The Pros And Cons Of Staying In A Strata Landed Property
- There is a Management Corporation (MC) which oversees day-to-day management of the property
- Common areas are managed and maintained by the MC
- The property is gated and guarded, which provides a sense of security
- Residents get exclusive use of a variety of recreational and lifestyle facilities
- Some strata landed developments form part of a township, which means there are nearby amenities such as schools and commercial centres
- With effective management and maintenance, the property value is well-protected
- Statutory regulation under SMA 2013
- Disputes can be brought to a tribunal or civil court
- Maintenance fees are mandatory for every owner of each land parcel, and they cannot avoid paying for these fees
- You have to pay for maintenance fees for security purposes and the upkeep of the common facilities
- If some owners refuse to pay for their maintenance fees, common property may not be maintained properly due to a lack of funds
- When owners refuse to comply, the MC has to take legal action. Legal costs will have to be borne by the management funds
- Even if you don’t use the common facilities, you’ll still need to pay for the maintenance fees
- The management has the right to not allow renovations to the facade of the building or any space extensions
- Higher maintenance costs than non-landed strata developments due to larger development footprint and more manpower required
What Are The Differences Between Landed And Non-Landed Strata Schemes?
Landed and non-landed strata schemes DO share one thing in common.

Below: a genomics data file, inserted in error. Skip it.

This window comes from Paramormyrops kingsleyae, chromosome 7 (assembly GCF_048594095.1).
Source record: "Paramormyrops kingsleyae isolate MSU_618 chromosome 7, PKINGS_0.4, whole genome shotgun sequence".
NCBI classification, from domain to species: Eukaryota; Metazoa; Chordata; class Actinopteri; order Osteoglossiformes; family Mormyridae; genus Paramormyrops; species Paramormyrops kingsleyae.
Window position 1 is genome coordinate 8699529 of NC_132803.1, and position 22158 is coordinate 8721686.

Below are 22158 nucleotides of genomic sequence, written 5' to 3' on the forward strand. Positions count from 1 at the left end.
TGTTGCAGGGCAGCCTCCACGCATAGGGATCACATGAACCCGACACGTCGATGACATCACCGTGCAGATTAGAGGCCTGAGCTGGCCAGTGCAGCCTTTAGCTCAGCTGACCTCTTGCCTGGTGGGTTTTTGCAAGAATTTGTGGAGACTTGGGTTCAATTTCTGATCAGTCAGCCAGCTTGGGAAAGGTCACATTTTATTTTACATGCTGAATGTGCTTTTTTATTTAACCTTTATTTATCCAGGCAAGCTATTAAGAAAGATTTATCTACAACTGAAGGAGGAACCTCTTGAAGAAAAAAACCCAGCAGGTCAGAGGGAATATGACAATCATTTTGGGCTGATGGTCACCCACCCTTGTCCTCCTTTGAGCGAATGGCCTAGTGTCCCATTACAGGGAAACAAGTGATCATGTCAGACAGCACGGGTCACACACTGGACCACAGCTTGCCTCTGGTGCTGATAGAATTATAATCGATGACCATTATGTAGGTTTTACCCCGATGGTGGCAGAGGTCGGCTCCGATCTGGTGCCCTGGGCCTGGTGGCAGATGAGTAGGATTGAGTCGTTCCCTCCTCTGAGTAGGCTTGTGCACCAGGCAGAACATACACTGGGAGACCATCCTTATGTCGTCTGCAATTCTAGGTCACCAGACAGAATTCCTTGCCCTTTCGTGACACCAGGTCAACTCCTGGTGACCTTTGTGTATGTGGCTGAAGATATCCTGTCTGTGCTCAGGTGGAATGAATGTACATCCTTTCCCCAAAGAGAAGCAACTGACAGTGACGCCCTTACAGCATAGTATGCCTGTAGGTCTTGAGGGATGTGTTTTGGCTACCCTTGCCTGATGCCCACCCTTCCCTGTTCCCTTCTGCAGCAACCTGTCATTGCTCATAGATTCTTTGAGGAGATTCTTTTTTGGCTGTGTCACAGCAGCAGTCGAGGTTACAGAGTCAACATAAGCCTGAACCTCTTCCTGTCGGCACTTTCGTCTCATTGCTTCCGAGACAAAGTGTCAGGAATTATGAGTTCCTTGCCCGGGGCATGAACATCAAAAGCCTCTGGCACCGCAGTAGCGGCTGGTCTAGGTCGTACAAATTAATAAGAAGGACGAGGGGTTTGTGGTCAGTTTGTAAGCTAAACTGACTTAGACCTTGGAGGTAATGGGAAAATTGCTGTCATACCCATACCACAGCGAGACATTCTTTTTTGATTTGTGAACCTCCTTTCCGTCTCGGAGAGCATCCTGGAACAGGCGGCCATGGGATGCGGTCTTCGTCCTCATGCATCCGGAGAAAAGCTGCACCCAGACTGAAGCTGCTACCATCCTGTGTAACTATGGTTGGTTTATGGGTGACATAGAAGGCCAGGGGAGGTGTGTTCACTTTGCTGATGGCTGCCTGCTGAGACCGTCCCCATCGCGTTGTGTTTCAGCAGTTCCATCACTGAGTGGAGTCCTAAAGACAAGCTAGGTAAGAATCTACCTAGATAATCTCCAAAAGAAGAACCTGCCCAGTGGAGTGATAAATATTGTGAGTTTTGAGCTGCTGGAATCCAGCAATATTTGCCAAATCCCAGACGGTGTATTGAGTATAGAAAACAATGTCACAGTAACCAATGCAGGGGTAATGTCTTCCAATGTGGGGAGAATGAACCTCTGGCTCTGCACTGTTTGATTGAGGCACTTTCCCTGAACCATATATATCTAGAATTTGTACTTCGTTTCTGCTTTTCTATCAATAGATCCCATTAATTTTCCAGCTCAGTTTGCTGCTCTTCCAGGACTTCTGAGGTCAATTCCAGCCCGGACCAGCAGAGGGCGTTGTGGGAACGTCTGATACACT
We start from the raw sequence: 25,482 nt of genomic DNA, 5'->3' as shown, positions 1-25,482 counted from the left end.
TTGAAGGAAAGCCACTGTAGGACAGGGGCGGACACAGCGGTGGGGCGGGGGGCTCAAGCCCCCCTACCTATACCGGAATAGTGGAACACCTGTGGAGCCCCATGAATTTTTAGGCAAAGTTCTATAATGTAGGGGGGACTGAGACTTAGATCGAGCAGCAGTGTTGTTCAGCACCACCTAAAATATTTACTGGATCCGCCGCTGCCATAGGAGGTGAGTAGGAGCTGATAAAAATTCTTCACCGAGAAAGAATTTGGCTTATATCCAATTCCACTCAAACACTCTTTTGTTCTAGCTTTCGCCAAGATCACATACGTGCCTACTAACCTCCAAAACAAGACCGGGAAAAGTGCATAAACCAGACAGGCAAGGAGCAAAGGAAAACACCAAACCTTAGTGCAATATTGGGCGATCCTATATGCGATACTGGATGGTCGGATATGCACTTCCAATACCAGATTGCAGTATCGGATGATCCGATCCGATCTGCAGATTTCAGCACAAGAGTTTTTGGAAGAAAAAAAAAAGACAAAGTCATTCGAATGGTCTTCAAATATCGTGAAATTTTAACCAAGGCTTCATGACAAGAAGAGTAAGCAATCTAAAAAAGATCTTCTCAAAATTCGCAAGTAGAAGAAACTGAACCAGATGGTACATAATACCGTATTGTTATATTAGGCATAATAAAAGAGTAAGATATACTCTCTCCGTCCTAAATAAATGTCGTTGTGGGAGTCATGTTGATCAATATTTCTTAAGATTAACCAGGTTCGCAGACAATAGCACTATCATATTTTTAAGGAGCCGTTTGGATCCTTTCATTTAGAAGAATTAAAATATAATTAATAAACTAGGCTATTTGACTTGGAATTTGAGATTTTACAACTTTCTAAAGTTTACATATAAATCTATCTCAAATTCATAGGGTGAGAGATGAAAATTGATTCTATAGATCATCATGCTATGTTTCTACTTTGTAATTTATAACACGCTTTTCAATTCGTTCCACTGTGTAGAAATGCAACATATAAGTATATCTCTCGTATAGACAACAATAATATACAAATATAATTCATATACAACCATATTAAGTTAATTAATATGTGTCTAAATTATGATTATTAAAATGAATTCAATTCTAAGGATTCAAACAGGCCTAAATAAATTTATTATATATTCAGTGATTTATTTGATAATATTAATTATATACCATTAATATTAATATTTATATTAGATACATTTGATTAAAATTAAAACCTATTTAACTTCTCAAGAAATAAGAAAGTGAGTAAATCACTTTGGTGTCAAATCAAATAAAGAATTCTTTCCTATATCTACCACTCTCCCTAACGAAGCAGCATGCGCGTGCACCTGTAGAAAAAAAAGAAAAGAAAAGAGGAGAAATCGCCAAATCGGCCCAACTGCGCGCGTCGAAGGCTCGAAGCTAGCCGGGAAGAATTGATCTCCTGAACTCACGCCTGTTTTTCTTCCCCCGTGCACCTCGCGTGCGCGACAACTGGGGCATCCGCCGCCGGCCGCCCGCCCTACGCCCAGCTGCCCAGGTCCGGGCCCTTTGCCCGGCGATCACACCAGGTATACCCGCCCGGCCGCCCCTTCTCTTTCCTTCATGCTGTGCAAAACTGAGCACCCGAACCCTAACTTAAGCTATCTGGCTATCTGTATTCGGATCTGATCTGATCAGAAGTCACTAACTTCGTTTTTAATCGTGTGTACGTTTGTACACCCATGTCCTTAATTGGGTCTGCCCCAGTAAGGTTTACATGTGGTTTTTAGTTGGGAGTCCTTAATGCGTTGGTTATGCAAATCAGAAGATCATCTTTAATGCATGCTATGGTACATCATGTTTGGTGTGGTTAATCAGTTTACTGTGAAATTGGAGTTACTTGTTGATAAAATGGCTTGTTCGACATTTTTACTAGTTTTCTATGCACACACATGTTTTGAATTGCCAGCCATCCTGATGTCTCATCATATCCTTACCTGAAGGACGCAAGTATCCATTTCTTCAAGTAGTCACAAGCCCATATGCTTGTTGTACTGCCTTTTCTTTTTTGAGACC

For both, home owners must pay for the maintenance fees and sinking fund to contribute for the management and maintenance of the common property.
Here's a summary of all key differences between a landed and non-landed strata scheme:
Landed Strata Scheme
- The building is maintained by the owner, and this includes the roof, external walls, and facade
- Fire insurance coverage for the property is covered by the parcel owner
Non-Landed Strata Scheme
- The common property and building facade is maintained by the management, using funds from the maintenance fees collected and sinking fund accounts
- Fire insurance coverage for the building, including any individual parcels, is covered by the management
Now then, we have covered all the essentials of what you need to know regarding living in strata landed property!
As you can see, there are certain aspects of living in a strata landed property that differ from that of living in a non-landed strata property.
But if you still feel that this type of development is your cup of tea, then you'll be able to enjoy the best of both worlds: larger living spaces with condo-style facilities!